IoT Thrust Seminar | Talk 1: Enabling Low-carbon Energy Transition by Aggregating and Dispatching Flexible DERs & Talk 2: AC Power Flow in Radial Networks: Feasible Region Approximation and Convergent Solution Method

10:30am - 11:30am
Offline Venue: E1-201, Zoom ID: 818 9291 4645, Passcode: iott

Abstract 1: Decarbonizing electric grids is one of the essential worldwide efforts to mitigate global climate change. At the same time, the electric grids are facing rising risks such as highly uncertain power supply and insufficient ramping capacity caused by fluctuating renewable generation. Distributed energy resources (DERs) exhibit a high potential for addressing these risks by serving as flexible demands or shifting energy over time via battery energy storage devices. In this talk, I will introduce our recent works on aggregating and dispatching DERs to accommodate renewable uncertainties. First, flexibility characterization methods are developed to evaluate the aggregate adjustable capability of DERs in an online and prediction-free manner. Then, robust DER dispatch methods are developed to address both exogenous and endogenous uncertainties therein, considering the trading of distributed predictions and the interactions among strategic DERs. These works provide fundamental techniques for economical and reliable operation of low-carbon energy systems.


Abstract 2: The growth of distributed and renewable energy sources in power grid is calling for more scalable and responsive operation schemes, particularly new methods to analyze and solve power flows in distribution networks. I will introduce two pieces of work on this topic. In the first work, we develop an optimization framework to approximate the feasible region of power injections under a nonlinear AC power flow model. The proposed approximation method is based on the convex second-order cone program (SOCP) relaxation and its dual for a feasibility problem. In the second work, we revisit a class of efficient AC power flow solution methods called backward/forward sweep (BFS), which utilizes the radial (tree) structure of distribution networks. In particular, we prove sufficient conditions under which the BFS methods converge to a unique solution with safe voltages.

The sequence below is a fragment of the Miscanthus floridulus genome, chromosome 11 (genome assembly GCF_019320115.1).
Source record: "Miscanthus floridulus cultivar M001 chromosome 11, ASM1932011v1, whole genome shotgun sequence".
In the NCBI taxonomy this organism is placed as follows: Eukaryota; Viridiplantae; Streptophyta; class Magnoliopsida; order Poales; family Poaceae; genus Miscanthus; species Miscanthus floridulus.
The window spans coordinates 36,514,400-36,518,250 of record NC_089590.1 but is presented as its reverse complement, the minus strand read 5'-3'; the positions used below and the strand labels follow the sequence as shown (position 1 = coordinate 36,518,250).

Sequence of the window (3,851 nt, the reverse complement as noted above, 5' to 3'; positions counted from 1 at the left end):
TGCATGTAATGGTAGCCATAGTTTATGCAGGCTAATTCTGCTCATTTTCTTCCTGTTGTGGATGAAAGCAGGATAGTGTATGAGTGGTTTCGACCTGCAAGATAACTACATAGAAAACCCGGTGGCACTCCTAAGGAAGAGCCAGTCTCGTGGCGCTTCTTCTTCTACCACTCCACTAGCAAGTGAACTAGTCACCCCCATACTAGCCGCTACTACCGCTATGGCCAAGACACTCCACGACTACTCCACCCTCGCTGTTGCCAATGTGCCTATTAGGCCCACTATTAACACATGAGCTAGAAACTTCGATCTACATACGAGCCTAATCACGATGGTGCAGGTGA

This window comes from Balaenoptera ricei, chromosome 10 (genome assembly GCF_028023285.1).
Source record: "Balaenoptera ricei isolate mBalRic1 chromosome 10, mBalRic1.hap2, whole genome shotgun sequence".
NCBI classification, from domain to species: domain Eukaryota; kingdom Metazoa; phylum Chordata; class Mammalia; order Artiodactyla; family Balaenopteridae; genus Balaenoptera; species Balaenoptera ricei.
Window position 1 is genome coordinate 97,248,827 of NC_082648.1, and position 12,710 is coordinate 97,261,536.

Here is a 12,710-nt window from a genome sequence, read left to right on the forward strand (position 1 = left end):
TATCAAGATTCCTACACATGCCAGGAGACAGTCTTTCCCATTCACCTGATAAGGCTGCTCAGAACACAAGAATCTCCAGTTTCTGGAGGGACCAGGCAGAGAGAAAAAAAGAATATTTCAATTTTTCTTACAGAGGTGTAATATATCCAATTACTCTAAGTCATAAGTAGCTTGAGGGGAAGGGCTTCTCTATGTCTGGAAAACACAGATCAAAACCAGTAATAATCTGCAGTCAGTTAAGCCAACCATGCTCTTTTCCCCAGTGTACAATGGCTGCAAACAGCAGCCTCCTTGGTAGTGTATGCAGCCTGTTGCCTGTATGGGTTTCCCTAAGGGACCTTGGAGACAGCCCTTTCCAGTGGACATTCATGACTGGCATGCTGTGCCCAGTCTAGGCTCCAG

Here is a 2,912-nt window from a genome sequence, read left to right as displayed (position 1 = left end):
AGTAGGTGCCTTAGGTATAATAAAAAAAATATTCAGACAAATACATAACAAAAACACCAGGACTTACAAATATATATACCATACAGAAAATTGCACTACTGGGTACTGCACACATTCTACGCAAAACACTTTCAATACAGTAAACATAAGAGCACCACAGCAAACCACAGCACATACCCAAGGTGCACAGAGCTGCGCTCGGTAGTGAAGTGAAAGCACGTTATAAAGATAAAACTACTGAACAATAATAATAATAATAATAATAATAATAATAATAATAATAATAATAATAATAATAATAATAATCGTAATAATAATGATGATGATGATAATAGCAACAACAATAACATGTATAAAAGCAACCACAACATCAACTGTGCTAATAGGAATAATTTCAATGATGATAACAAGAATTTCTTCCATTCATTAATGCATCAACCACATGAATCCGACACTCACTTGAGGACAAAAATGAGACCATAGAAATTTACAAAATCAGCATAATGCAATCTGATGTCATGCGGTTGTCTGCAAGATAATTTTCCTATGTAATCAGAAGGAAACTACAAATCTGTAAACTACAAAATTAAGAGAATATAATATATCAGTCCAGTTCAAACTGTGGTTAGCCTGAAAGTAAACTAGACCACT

讲者/ 表演者:
Dr. Yue Chen & Dr. Changhong Zhao
The Chinese University of Hong Kong (CUHK)

Dr. Yue Chen is a Vice-Chancellor Assistant Professor in the Department of Mechanical and Automation Engineering at The Chinese University of Hong Kong (CUHK). Prior to joining CUHK, she received the B.E. and Ph.D. degrees in Electrical Engineering from Tsinghua University in 2015 and 2020, respectively, and the B.S. degree in Economics from Peking University in 2017. Her research interests include optimization and game theory, with applications to electricity markets, power and transportation nexus, and cyber-physical-social systems. She received multiple awards, including the Vice-Chancellor Early Career Professorship, the Dean's Exemplary Teaching Award, the Stanford Bits & Watts Postdoc Fellowship, the Excellent Ph.D. Thesis Award of Tsinghua, and the Best Reviewer Award of many international journals. Dr. Chen serves as an Associate Editor for IEEE Transactions on Smart Grid, IEEE Power Engineering Letters, and IET Renewable Power Generation. She is the Hong Kong Chapter Representative of IEEE PES Women in Power.


Dr. Changhong Zhao received B.E. in automation from Tsinghua University in 2010, and Ph.D. in electrical engineering from Caltech in 2016. He joined CUHK in 2019 after spending years on R&D with the US National Renewable Energy Laboratory. His research aims to make networked systems (e.g., power grid) more reliable, cost-effective, intelligent, and sustainable, by developing and applying theory and algorithms in optimization and control. He was a recipient of Ph.D. thesis prizes at Caltech, the Hong Kong RGC Early Career Award, and the IEEE PES Prize Paper Award.

Internet of Things Thrust, HKUST(GZ)